like --
Left([fullname], InStr([fullname], ",") - 1)

and city - Right([fullname], Len([fullname]) - InStr([fullname], ","))

Use the Trim function to remove leading spaces.

--
KARL DEWEY
Build a little - Test a little


kb said:
Yes, I have ensured the addresses are consistent -- no punctuation other than
a comma between street address and city, and a comma between city and state.
Is there a way to use these functions looking for the comma as the break
point? thanks :) kb

:

If your "addresses" are formatted/entered EXACTLY the same, you can look to
the Mid(), Left(), Right() and Instr() functions to help you parse the
longer string into the four parts.

And I do mean "EXACTLY"!

Can you guarantee the commas for every string?

Do some addresses have zipcodes, some have zip+4, and some have postal codes
(e.g., Canadian, UK, ...)?

You may have to do the best you can with Access, then rely on USB (using
someone's brain).

Good luck!

Regards

Jeff Boyce
Microsoft Office/Access MVP

I have a table with one address field of street address, city, state and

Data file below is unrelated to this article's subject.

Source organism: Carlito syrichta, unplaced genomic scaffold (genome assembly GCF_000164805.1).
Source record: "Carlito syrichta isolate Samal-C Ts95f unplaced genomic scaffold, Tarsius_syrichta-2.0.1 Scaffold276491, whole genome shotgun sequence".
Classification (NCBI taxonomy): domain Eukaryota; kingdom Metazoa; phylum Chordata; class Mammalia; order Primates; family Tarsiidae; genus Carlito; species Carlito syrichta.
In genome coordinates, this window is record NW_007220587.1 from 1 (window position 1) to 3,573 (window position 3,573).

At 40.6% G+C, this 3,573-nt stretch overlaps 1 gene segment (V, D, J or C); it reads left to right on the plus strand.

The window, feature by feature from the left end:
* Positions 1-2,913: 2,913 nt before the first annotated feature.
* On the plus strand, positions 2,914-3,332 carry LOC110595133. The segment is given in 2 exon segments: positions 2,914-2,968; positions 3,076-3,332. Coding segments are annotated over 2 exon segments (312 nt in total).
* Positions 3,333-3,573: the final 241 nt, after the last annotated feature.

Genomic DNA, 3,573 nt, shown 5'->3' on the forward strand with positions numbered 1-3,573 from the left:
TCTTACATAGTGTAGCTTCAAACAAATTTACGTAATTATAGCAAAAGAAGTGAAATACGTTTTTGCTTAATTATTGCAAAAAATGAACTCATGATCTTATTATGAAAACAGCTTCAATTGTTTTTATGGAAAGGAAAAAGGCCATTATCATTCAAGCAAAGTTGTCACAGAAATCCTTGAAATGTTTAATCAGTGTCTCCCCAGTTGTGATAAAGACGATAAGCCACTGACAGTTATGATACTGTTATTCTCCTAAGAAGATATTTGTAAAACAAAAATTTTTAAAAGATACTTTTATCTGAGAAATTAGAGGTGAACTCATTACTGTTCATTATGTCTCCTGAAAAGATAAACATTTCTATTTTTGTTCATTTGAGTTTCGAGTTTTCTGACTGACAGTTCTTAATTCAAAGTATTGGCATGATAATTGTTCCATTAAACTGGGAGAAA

zip
and need to split them into 4 fields. Is there sql I can use in an update
query to do this? I used one to split the name field into two fields --
Left([fullname], InStr([fullname], " ") - 1) and Mid([fullname],
InStr([fullname], " ") + 1) -- but can't quite figure out how to edit this
for the address. There are commas after the street address and city value.
Access 2007. Thank you so much!! kb
 

Ask a Question

Want to reply to this thread or ask your own question?

You'll need to choose a username for the site, which only take a couple of moments. After that, you can post your question and our members will help you out.

Ask a Question

Top